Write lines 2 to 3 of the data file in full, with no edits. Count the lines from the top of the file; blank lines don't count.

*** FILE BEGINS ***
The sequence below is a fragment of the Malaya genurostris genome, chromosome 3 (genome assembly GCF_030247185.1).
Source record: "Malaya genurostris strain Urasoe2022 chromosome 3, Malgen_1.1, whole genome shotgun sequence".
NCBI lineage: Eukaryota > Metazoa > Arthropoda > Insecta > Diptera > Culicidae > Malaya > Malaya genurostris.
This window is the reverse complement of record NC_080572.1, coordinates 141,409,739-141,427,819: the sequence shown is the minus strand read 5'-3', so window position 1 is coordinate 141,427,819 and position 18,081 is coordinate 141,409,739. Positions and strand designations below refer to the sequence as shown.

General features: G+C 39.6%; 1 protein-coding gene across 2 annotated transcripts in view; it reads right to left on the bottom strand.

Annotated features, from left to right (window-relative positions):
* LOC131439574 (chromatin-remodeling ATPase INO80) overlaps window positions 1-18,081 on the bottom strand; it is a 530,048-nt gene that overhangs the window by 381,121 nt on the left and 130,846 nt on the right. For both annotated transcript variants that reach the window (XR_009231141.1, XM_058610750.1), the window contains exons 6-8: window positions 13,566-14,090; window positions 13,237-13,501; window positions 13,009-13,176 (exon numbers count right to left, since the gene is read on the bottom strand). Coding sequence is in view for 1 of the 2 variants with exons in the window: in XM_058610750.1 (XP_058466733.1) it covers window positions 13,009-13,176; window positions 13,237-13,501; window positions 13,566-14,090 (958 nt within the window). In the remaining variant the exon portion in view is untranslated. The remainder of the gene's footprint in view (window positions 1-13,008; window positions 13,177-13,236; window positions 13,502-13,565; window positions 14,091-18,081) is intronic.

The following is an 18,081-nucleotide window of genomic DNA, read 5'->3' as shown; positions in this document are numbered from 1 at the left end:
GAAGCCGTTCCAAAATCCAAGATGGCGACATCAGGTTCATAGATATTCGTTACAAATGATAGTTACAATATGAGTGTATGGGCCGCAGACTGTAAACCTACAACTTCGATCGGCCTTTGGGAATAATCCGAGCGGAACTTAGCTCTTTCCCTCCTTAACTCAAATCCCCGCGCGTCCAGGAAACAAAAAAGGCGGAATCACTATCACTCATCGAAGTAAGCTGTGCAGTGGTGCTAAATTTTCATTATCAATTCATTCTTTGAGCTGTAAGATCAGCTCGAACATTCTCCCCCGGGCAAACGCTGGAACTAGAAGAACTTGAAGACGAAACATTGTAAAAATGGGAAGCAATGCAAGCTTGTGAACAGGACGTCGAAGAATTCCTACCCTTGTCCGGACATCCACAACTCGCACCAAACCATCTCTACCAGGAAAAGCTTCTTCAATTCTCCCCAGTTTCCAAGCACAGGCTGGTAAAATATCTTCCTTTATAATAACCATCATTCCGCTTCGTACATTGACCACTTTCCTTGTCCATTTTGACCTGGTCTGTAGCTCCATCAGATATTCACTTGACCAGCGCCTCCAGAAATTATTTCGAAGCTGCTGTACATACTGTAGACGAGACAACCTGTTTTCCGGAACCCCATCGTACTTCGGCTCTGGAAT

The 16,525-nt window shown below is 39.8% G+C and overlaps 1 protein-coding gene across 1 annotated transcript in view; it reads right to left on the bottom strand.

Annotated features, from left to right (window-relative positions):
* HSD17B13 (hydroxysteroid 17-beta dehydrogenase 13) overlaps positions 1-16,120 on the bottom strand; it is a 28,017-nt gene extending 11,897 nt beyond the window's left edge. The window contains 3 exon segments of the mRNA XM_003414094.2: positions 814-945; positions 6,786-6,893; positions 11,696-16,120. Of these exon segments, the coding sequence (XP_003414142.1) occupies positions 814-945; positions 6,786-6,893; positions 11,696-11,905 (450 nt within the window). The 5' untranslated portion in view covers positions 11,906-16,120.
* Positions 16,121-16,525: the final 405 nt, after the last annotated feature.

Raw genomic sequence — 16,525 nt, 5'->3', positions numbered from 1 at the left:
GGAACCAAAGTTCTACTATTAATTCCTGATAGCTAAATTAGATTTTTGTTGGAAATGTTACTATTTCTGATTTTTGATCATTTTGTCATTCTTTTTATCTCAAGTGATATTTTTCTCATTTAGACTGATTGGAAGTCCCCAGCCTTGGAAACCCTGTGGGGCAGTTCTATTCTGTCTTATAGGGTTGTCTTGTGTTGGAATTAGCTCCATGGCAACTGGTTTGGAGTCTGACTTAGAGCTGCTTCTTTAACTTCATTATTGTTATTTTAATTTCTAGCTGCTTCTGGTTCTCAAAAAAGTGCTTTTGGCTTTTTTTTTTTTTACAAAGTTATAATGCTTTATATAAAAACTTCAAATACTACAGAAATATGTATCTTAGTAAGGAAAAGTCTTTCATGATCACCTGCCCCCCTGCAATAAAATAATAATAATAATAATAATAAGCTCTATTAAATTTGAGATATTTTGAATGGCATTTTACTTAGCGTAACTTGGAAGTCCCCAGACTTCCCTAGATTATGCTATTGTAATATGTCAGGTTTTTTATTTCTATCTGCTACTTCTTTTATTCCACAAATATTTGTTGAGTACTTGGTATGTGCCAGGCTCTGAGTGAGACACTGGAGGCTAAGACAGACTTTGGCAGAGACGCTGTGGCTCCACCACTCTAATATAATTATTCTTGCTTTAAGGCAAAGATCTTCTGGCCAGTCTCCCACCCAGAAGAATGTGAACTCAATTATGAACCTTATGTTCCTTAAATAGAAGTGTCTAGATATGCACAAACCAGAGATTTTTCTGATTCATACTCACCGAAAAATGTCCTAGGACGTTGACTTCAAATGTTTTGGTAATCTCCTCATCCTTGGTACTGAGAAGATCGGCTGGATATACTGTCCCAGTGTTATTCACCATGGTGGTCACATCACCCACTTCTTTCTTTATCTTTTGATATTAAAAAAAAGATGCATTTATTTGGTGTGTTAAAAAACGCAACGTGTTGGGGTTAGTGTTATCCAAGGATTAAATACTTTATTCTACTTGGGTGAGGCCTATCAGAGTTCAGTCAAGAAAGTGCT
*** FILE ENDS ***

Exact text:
Source record: "Malaya genurostris strain Urasoe2022 chromosome 3, Malgen_1.1, whole genome shotgun sequence".
NCBI lineage: Eukaryota > Metazoa > Arthropoda > Insecta > Diptera > Culicidae > Malaya > Malaya genurostris.